"Will you, won't you, will you, won't you, will you join the dance?"Through the Looking Glass is much better, but you'd have to be an unfeeling clod to not like Alice in Wonderland. Or perhaps have had unfeeling clods for parents who didn't introduce you to Alice before you were old enough to think the puns were a little overboard.
  • (3/5)
    This marks the first book I've read on my iPod Touch.
  • (5/5)
    Addressing strange and difficult issues as time, size and perspective, transformation and introducing the game theory almost a hundred years before it was presented as a mathematical idea in the conventional way, amongst other philosophically difficult ideas - and then engage children successfully, is a great achievement - leaving the readers of all ages curious about the nature of our existence - as compared to other living matter - as well as the nature of our observation of ourselves and everything outside ourselves. Carroll made a sensible, highly readable, enjoyable story out of (what for most people) is nonsense, no less.Wonderful reading.
  • (3/5)
    It was okayy..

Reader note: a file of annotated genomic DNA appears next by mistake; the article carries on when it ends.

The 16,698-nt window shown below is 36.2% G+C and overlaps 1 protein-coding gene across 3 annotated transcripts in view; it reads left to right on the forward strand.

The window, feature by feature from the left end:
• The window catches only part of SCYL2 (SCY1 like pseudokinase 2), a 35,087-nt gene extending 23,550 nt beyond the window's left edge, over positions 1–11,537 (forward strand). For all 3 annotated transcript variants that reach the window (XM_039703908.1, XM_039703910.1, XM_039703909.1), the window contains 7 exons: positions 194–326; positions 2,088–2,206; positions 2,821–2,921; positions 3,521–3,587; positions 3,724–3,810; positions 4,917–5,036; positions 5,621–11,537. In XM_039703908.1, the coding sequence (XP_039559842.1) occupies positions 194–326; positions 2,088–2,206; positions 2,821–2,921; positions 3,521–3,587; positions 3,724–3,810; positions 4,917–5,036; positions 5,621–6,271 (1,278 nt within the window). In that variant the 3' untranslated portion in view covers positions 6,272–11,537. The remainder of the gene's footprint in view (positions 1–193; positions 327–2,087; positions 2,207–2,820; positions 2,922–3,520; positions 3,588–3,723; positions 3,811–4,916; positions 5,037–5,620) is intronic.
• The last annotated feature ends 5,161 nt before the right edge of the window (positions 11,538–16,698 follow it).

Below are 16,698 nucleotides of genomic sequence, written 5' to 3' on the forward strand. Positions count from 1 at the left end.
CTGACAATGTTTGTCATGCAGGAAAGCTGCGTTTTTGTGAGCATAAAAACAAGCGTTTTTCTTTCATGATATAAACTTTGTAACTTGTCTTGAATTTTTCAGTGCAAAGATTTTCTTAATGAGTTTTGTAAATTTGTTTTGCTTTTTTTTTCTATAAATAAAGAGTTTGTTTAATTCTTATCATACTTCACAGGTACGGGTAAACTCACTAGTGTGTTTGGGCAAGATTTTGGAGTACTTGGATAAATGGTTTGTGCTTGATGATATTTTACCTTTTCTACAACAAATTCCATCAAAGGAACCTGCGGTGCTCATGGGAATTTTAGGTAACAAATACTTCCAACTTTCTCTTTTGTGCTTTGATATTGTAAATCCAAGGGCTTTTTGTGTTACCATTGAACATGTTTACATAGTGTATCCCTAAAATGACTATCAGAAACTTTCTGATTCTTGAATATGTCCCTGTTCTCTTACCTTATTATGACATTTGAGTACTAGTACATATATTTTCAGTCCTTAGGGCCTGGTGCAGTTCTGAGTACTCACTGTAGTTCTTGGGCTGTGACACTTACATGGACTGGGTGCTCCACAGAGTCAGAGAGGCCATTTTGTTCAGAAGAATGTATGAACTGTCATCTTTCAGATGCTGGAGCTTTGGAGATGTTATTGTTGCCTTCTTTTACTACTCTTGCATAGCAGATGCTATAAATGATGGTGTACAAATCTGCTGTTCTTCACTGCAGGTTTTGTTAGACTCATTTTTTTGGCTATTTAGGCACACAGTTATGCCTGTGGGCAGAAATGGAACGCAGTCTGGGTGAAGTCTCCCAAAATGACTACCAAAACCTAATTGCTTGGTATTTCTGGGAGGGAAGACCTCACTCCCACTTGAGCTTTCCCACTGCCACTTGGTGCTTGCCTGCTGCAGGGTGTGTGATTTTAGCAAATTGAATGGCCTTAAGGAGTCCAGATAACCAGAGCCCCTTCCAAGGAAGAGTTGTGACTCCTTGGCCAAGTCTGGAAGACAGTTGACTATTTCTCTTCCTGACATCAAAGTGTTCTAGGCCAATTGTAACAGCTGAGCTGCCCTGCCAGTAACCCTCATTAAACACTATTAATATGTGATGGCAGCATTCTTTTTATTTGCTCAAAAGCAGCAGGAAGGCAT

• (5/5)
    This is my boyfriend's favorite book, but quickly became one of mine, as well. I think that it was well written, funny, and there's a lot to take from it. In the end, I could go on and on about how much Alice seemed like a little brat, or how the mad tea party is my favorite scene, but that would make this review much bulkier than I would like. However, I would have to say that the story is able to be read over and over, which I have done.
  • (5/5)
    Classic children's story. Lots of fun nonsense. The very last paragraph is really sweet.
  • (5/5)
    I used to think the iconic Tenniel illustrations could not be bettered, but Jansson's are wonderful. The only edition of Carroll that contains a glyptodont (Doedicurus). Bonus fact: the first country mentioned in the text is New Zealand.
  • (3/5)
    I loved this book. I did read Project Gutenberg EText no. 11—however, they've updated it since then, apparently, as I read it long before the date mentioned of its publication. See the link in the description for the exact version of the edition I read (just the same URL passed through archive.org).
  • (5/5)